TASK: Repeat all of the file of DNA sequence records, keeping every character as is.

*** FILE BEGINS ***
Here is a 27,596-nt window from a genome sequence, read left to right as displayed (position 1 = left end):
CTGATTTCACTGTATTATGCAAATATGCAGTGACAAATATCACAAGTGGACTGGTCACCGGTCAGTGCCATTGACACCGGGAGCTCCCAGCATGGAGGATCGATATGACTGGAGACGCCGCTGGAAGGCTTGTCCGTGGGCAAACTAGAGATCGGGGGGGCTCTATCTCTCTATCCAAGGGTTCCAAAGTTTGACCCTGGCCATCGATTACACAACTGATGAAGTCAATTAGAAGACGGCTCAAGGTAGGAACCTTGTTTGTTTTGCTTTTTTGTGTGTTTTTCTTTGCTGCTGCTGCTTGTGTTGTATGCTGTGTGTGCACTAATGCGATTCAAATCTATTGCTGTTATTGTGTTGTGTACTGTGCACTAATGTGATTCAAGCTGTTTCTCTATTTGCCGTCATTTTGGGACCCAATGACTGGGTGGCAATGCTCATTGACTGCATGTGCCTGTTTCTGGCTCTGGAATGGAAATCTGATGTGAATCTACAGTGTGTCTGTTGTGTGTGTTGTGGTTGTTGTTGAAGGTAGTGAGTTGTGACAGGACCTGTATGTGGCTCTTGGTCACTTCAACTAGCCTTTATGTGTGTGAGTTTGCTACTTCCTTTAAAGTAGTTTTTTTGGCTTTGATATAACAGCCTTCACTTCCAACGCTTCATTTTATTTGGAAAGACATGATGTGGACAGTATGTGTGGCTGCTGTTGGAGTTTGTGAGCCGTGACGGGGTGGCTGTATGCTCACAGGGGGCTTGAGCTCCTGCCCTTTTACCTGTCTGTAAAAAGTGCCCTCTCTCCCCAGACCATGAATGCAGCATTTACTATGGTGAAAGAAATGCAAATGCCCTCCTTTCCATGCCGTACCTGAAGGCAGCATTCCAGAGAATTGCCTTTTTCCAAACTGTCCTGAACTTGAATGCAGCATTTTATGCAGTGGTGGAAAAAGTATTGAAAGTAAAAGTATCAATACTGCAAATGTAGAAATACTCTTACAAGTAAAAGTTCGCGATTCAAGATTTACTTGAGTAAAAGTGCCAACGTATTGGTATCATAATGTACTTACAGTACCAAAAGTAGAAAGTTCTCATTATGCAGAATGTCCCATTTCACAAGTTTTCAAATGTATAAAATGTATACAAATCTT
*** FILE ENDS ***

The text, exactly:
Here is a 27,596-nt window from a genome sequence, read left to right as displayed (position 1 = left end):
CTGATTTCACTGTATTATGCAAATATGCAGTGACAAATATCACAAGTGGACTGGTCACCGGTCAGTGCCATTGACACCGGGAGCTCCCAGCATGGAGGATCGATATGACTGGAGACGCCGCTGGAAGGCTTGTCCGTGGGCAAACTAGAGATCGGGGGGGCTCTATCTCTCTATCCAAGGGTTCCAAAGTTTGACCCTGGCCATCGATTACACAACTGATGAAGTCAATTAGAAGACGGCTCAAGGTAGGAACCTTGTTTGTTTTGCTTTTTTGTGTGTTTTTCTTTGCTGCTGCTGCTTGTGTTGTATGCTGTGTGTGCACTAATGCGATTCAAATCTATTGCTGTTATTGTGTTGTGTACTGTGCACTAATGTGATTCAAGCTGTTTCTCTATTTGCCGTCATTTTGGGACCCAATGACTGGGTGGCAATGCTCATTGACTGCATGTGCCTGTTTCTGGCTCTGGAATGGAAATCTGATGTGAATCTACAGTGTGTCTGTTGTGTGTGTTGTGGTTGTTGTTGAAGGTAGTGAGTTGTGACAGGACCTGTATGTGGCTCTTGGTCACTTCAACTAGCCTTTATGTGTGTGAGTTTGCTACTTCCTTTAAAGTAGTTTTTTTGGCTTTGATATAACAGCCTTCACTTCCAACGCTTCATTTTATTTGGAAAGACATGATGTGGACAGTATGTGTGGCTGCTGTTGGAGTTTGTGAGCCGTGACGGGGTGGCTGTATGCTCACAGGGGGCTTGAGCTCCTGCCCTTTTACCTGTCTGTAAAAAGTGCCCTCTCTCCCCAGACCATGAATGCAGCATTTACTATGGTGAAAGAAATGCAAATGCCCTCCTTTCCATGCCGTACCTGAAGGCAGCATTCCAGAGAATTGCCTTTTTCCAAACTGTCCTGAACTTGAATGCAGCATTTTATGCAGTGGTGGAAAAAGTATTGAAAGTAAAAGTATCAATACTGCAAATGTAGAAATACTCTTACAAGTAAAAGTTCGCGATTCAAGATTTACTTGAGTAAAAGTGCCAACGTATTGGTATCATAATGTACTTACAGTACCAAAAGTAGAAAGTTCTCATTATGCAGAATGTCCCATTTCACAAGTTTTCAAATGTATAAAATGTATACAAATCTT